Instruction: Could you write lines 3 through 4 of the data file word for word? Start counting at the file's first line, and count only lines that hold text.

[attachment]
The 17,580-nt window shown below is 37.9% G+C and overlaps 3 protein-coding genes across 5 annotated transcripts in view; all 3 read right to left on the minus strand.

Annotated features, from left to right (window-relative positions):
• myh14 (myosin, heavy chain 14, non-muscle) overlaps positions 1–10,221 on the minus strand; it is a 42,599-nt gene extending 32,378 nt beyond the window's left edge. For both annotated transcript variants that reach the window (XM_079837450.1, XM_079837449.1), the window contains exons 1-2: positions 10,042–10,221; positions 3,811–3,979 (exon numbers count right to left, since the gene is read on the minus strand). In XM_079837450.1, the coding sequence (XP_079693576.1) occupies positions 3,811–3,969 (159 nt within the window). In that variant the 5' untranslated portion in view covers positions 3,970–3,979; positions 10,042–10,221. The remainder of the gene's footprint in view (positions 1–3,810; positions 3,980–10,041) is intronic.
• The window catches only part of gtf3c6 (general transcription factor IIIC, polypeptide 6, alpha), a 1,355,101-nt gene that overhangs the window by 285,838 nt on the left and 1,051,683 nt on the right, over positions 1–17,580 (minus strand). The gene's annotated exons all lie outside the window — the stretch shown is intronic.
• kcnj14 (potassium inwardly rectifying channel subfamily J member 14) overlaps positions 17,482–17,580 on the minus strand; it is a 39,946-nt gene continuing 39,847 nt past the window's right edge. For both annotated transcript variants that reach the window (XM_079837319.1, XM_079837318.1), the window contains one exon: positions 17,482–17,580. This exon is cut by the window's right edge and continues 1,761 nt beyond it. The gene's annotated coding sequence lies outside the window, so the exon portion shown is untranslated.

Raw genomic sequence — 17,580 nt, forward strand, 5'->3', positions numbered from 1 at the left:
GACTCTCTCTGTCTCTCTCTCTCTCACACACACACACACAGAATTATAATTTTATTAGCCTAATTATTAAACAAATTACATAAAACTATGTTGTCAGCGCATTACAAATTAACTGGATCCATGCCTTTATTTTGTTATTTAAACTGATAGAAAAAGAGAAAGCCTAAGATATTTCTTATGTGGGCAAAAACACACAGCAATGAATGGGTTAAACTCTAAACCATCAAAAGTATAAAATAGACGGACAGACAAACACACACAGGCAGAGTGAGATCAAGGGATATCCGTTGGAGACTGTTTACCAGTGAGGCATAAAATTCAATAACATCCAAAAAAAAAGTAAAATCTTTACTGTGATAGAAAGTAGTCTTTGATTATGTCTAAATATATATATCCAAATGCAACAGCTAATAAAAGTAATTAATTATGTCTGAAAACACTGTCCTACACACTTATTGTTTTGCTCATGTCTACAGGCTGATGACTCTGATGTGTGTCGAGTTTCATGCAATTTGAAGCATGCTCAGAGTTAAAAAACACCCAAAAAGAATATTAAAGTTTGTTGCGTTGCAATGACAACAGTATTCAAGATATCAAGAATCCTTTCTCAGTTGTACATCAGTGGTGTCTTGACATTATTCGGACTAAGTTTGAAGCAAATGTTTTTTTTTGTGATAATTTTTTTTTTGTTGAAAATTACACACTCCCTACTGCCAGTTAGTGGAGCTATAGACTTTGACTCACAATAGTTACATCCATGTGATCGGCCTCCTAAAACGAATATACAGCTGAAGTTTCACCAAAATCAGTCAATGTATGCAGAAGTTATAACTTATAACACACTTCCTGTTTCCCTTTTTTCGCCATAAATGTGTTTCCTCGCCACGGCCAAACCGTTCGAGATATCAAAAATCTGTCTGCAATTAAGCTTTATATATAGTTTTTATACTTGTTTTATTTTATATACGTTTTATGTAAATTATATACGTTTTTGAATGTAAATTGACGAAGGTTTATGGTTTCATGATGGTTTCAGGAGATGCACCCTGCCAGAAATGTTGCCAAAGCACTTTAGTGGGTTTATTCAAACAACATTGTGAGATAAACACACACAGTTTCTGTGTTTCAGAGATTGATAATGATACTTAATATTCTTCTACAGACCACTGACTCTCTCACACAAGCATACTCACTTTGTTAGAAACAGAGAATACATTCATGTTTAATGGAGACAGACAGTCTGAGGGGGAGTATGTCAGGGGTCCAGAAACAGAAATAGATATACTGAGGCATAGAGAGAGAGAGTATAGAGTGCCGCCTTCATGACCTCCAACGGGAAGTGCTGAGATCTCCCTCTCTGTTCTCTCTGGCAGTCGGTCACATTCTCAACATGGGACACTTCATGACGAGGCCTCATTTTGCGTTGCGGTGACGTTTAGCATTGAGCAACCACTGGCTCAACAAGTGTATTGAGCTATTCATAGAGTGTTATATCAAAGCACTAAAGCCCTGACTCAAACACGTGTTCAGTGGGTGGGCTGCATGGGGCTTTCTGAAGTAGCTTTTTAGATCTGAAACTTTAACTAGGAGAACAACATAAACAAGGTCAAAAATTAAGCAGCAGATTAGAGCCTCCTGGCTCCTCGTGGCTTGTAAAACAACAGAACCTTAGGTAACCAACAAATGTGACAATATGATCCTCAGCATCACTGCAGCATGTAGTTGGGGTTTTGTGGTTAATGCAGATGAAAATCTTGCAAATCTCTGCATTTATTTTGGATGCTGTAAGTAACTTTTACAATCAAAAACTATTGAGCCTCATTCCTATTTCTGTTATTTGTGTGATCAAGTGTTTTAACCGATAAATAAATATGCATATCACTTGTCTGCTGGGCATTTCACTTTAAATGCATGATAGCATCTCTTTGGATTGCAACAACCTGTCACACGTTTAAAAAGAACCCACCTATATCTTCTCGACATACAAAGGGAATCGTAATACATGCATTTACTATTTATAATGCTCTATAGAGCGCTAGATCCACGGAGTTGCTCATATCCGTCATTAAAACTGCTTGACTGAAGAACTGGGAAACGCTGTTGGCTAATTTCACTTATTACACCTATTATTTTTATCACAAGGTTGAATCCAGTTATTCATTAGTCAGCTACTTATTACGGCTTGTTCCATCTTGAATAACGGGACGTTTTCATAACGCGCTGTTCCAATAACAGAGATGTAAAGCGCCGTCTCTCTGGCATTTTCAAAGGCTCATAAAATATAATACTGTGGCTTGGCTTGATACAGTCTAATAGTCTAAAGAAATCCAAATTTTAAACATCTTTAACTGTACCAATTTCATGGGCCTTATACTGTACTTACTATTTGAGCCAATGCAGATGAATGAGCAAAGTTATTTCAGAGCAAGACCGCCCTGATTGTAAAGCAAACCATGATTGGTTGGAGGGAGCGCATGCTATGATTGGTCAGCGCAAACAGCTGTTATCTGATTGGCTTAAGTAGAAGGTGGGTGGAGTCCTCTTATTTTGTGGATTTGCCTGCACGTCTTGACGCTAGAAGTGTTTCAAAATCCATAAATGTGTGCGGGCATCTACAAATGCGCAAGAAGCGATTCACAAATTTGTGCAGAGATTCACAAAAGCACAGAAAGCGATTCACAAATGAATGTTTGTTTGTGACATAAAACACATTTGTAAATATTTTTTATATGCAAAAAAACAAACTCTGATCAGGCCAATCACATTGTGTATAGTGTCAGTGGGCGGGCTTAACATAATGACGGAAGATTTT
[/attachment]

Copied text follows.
• myh14 (myosin, heavy chain 14, non-muscle) overlaps positions 1–10,221 on the minus strand; it is a 42,599-nt gene extending 32,378 nt beyond the window's left edge. For both annotated transcript variants that reach the window (XM_079837450.1, XM_079837449.1), the window contains exons 1-2: positions 10,042–10,221; positions 3,811–3,979 (exon numbers count right to left, since the gene is read on the minus strand). In XM_079837450.1, the coding sequence (XP_079693576.1) occupies positions 3,811–3,969 (159 nt within the window). In that variant the 5' untranslated portion in view covers positions 3,970–3,979; positions 10,042–10,221. The remainder of the gene's footprint in view (positions 1–3,810; positions 3,980–10,041) is intronic.
• The window catches only part of gtf3c6 (general transcription factor IIIC, polypeptide 6, alpha), a 1,355,101-nt gene that overhangs the window by 285,838 nt on the left and 1,051,683 nt on the right, over positions 1–17,580 (minus strand). The gene's annotated exons all lie outside the window — the stretch shown is intronic.